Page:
We often disguise our pain with humor resorting to hurtful self-deprecating remarks. While it can be a subtle sign that you are in pain, it can also denote something more about your personality. Constantly putting yourself down can denote a tendency towards a masochistic personality disorder.
The term masochism was circumscribed to sexual behavior psychology, but Wilheim Reich applied the term masochism in a broader sense. He was able to see other areas where that term applied.
The American Psychological Association does not officially recognize masochistic personality disorder (MPA for short), nor is it included in the DSM-5. However, a definition is included in the DSM-3. The definition provided is a personality disorder in which individuals often experience a type of gratification from guilt feelings as a consequence of self-derogation, self-sacrifice, misery, or humiliation. In some cases, an individual may receive gratification from submitting to physically sadistic acts. After some revision, the APA decided to remove the disorder since it overlapped with dependent personality and similar behaviors. Additionally, many believed that the disorder would be used to blame victims of abuse.
However, masochistic personality disorder should never be confused with Stockholm syndrome or any similar phenomena. They are both very different.
Masochistic tendencies are rooted in the person’s personality–something none of us have much say in. Personalities are a combined product of our environment, genetics, and early life experiences. Inherited aspects of your personality are called traits or temperaments. Your learned behaviors form your habits, and a collection of habits make up your character. Your personality also has quirks, for example, having a bright personality or having an anxious temperament.
Although masochistic personality is not recognized by the American Psychological Association, many licensed professionals recognize it. The criteria they use encompasses characteristic traits such as people-pleasing at your expense or denying positive acknowledgment.
Like many disorders, the early roots of masochistic personality disorder begin during childhood. For some, early parentification may have caused them to believe that other people’s needs come before their own. As a result, they may fear punishment for expressing their needs. In his essay, Anthony D. Smith, a child psychologist, poses the example of a child with an anxious temperament forced to tackle adult tasks because their parents are incapable. They may feel that their self-worth hinges on their role as a caretaker. Additionally, positive reinforcement of caretaking duties imposed on the child may cement the idea that their worth hinges upon taking care of others. Unfortunately, many children grow up in similar family dynamics.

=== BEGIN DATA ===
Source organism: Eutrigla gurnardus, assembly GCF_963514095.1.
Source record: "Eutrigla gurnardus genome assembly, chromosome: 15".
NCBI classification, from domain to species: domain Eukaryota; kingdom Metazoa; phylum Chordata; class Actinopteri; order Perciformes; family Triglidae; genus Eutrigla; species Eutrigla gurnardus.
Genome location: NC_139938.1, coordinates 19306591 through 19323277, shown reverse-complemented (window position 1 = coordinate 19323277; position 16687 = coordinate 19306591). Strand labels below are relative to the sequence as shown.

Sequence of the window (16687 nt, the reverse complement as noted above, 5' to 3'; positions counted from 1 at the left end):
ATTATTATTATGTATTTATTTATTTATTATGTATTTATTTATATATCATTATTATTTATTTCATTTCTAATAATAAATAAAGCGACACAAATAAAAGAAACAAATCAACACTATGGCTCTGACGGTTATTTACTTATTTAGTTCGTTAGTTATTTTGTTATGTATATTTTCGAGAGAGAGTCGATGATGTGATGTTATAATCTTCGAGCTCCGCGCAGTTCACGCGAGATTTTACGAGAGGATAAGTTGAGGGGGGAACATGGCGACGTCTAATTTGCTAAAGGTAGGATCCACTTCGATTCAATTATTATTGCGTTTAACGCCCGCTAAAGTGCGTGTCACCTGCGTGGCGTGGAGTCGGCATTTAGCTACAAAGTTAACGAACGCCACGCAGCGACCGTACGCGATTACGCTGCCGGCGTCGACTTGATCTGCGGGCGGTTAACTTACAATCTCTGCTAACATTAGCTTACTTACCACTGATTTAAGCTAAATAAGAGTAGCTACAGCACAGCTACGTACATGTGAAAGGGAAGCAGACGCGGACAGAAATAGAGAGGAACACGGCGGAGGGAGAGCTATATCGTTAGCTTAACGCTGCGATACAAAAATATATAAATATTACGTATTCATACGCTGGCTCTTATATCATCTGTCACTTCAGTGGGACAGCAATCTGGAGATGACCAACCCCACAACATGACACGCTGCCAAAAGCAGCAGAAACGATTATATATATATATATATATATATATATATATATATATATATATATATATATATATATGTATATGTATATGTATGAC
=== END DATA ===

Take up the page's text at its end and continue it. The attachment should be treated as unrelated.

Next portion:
A child with an insecure parental attachment and predisposition for people-pleasing may continue that same way for the rest of their lives–sacrificing themselves for others. Unfortunately, those who have masochistic personality disorder are at odds with themselves. They live their lives battling between desiring to have their needs met and believing that it is better to put others first. They live to help others because they feel that that is their role in life but yearn to be taken care of. However, they feel guilty for having reciprocal relationships because they feel that they are being selfish. Hence, they may sabotage the relationship.,
The symptoms and emotional landscape of someone with a masochistic personality disorder may be similar to someone with a dependent personality. However, the two personalities could not be more different. Someone with a dependent personality seeks someone to take care of them. Someone with masochistic personality disorder seeks someone to take care of.
Our personalities are an amalgam of habits, temperaments, and quirks. Hence, they are malleable. Fortunately, if you have a masochistic personality disorder, you can unlearn your self-defeating and self-sabotaging behaviors. Typically, therapy is the best course of treatment. If you have a masochistic personality disorder, reach out to a therapist for guidance, courage, and tools to grow into a better and healthier version of yourself.
Dempsey, K. (2019, September 27). Are you a masochist? here’s how to tell. and what to do about it. The Awareness Centre. Retrieved September 17, 2021, from https://theawarenesscentre.com/are-you-a-masochist/.
Ruffalo, M. L. (2019, March 23). Masochistic Personality Disorder: Time to Include in DSM? Psychology Today. Retrieved 2021, from https://www.psychologytoday.com/us/blog/freud-fluoxetine/201903/masochistic-personality-disorder-time-include-in-dsm.
Smith, A. D. (2021, February 19). Masochistic personality, revisited. Psychology Today . Retrieved September 17, 2021, from https://www.psychologytoday.com/us/blog/and-running/202102/masochistic-personality-revisited.